It was inevitable. A technology like 3D printing that essentially puts cheap labor, manufacturing, and retail all in the same place – upon one’s desktop – spells the absolute, utter and permanent end to the monopolies and unwarranted power and influe
The 3D printing revolution has arrived, and it’s freaking out governments around the world because distributed, non-centralized fabrication technology threatens their monopolistic controls over physical objects.
“I think information will be free, and it wants to be.”
Defense Distributed was forced to take down the blueprint for its 3D gun from the internet. The State Dept. cannot 'recall' the 100,000+ copies already downloaded. If you wish to add to that number, then the 3D gun blueprint is still available at....
Despite worries about the dangers of 3D printed firearms, there's little chance of anyone with a MakerBot gunning people down. Even gun-control advocates think the hype is too much.
How do you ban the coupling of a digital file and a legal technology?
#DEFCAD has gone dark at the request of the Department of Defense Trade Controls. Take it up with the Secretary of State. (Publisher - Can you smell their fear?... That's when they are the most dangerous),
The Defense Department is pioneering the idea that posting a file on the internet is "exporting" and subject to all government regulatory authority over "trade".
The Liberator, a gun created via 3D printing, fired its first shots this week and sparked a controversy about how to deal with the idea of anyone being able to print a lethal weapon at home.
The march of robotic progress is something of an unstoppable force. And while some people out there consider this interesting, others among us view things a little differently. Especially when the marching progress is of a literal sort.
A handgun made almost entirely using a consumer-grade 3D printer fired a bullet over the weekend for the first time in the history of the infant technology. If some lawmakers have their way, it will also be the last.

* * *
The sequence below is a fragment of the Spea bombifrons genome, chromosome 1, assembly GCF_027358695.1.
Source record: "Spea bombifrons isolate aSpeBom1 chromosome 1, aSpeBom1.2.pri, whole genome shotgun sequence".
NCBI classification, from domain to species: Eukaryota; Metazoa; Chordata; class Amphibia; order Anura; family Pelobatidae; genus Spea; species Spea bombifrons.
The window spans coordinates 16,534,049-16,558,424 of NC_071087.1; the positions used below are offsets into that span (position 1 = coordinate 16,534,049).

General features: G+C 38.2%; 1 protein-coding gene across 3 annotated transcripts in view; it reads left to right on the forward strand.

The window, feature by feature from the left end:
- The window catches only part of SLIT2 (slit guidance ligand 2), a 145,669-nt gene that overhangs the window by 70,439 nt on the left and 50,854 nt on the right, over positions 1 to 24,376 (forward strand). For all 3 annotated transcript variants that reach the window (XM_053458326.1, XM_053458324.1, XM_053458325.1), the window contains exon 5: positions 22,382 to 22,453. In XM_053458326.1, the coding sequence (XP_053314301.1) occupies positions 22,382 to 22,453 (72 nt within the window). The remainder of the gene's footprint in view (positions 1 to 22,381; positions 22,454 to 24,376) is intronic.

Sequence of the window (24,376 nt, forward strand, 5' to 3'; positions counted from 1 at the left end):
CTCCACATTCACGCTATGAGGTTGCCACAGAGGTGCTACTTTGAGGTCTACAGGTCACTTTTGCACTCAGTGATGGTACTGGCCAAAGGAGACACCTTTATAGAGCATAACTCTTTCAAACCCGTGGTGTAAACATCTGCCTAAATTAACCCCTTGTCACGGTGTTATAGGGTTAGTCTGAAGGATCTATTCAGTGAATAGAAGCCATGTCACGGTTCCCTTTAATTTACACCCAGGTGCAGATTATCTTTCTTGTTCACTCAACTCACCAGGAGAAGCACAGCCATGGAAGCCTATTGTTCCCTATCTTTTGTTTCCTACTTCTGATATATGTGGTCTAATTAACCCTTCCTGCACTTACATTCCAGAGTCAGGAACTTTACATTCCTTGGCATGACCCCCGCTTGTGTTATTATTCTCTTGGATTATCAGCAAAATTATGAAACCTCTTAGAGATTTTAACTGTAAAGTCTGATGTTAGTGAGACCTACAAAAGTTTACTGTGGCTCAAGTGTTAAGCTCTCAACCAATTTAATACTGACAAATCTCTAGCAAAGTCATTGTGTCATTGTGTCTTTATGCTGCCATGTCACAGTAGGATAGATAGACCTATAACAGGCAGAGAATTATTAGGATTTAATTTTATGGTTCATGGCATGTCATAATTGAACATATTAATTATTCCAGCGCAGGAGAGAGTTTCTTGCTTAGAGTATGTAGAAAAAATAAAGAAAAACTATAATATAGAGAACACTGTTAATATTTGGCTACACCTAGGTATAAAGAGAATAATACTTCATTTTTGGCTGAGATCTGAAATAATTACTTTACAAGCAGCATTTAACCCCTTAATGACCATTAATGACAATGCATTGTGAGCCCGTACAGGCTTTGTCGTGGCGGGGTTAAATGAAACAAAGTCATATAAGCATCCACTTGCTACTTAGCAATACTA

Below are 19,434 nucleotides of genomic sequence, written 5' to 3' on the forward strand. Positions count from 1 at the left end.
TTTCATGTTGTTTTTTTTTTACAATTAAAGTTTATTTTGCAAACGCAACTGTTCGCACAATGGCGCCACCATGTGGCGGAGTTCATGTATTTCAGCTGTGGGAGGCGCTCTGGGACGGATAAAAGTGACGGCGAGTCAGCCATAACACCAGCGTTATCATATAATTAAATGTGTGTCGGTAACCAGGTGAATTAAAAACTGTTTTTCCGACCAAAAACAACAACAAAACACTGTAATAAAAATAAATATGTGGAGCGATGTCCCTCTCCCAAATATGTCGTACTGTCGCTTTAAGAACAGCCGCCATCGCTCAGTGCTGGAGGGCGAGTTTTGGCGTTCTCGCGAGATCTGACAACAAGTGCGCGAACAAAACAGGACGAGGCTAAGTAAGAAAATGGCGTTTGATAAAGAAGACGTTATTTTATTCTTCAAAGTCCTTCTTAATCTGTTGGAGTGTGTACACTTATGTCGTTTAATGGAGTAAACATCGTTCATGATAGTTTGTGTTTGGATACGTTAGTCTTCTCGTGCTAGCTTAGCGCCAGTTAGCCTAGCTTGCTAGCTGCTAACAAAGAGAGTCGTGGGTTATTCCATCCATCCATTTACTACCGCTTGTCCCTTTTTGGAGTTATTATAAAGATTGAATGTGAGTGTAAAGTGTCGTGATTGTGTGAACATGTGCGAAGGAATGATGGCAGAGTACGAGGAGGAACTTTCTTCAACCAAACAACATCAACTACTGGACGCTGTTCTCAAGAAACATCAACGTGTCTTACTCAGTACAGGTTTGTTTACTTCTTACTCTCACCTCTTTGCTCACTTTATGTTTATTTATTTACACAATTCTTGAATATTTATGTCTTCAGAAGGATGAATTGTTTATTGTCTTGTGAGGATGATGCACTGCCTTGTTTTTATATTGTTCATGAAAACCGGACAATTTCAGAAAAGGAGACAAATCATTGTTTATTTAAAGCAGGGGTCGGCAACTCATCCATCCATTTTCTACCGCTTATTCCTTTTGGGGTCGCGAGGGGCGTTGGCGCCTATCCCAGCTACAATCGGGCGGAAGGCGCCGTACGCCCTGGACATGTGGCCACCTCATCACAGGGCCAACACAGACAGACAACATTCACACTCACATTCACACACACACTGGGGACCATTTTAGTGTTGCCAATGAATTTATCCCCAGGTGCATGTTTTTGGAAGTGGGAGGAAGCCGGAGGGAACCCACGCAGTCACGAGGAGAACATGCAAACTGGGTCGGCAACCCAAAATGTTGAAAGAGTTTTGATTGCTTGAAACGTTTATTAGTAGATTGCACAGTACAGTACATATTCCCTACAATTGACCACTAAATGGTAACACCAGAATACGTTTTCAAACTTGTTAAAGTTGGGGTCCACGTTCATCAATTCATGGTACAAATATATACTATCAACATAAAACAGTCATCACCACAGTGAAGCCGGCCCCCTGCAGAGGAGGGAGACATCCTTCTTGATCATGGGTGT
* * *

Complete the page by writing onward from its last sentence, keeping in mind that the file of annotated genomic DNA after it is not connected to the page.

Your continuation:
If gun control advocates hoped to prevent blueprints for the world’s first fully 3D-printable gun from spreading online, that horse has now left the barn about a hundred thousand times.
While a lot of the focus on 3D printing these days is on how it can be used to take lives, the technology can be used to improve them as well.
What happens to anti-gun legislation when people can just make weapons in their homes?
Defense Distributed creates a fully functional gun, with 3-D printed plastic parts.
With 3-D printing poised to go mainstream, will we soon all be able to print a gun?
Texas-based Defense Distributed released images it claims shows the world's first entirely 3D-printed firearm.
Scientists at Princeton University announced Wednesday that they have created a “bionic ear” that has abilities beyond the normal human range of hearing.
Nanotechnology engineers from Princeton have 3-D printed an ear from calf cells and silver nanoparticles that picks up radio signals at frequencies beyond human capacity.
Nanoparticle antennae are woven right into the organic tissue of the ear!
MIT Professor Daniela Rus leads an effort to perfect specialized robot designs that anyone could easily adapt and quickly print locally almost anywhere. Currently, it takes years and many resources to produce, program and design a functioning robot.
The ProDesk3D uses a multi-cartridge system to create full-color objects at home.
If you could make anything you want, what would it be? That's the challenge 3D printing poses to consumers.
It wouldn’t be an exaggeration to say that we are at the cusp of 3D printing revolution.
Consumer 3D printers, most notably those from Brooklyn-based MakerBot, are in large part limited only by the imagination technical inclination of their owners.
A lack of accessible design tools is holding back 3-D printing.
Lab-grown livers have come a step closer to reality thanks to a 3D printer loaded with cells (see video above). Created by Organovo in San Diego, California, future versions of the system could produce chunks of liver for transplant.
GE, the world’s largest manufacturer, is on the verge of using 3-D printing to make jet parts.
Venture capital firm Andreessen Horowitz plays the investing game different from much of its VC cohort. Rather than scattering its money around a relatively large number of startups
Follow the advances in 3D printing technology.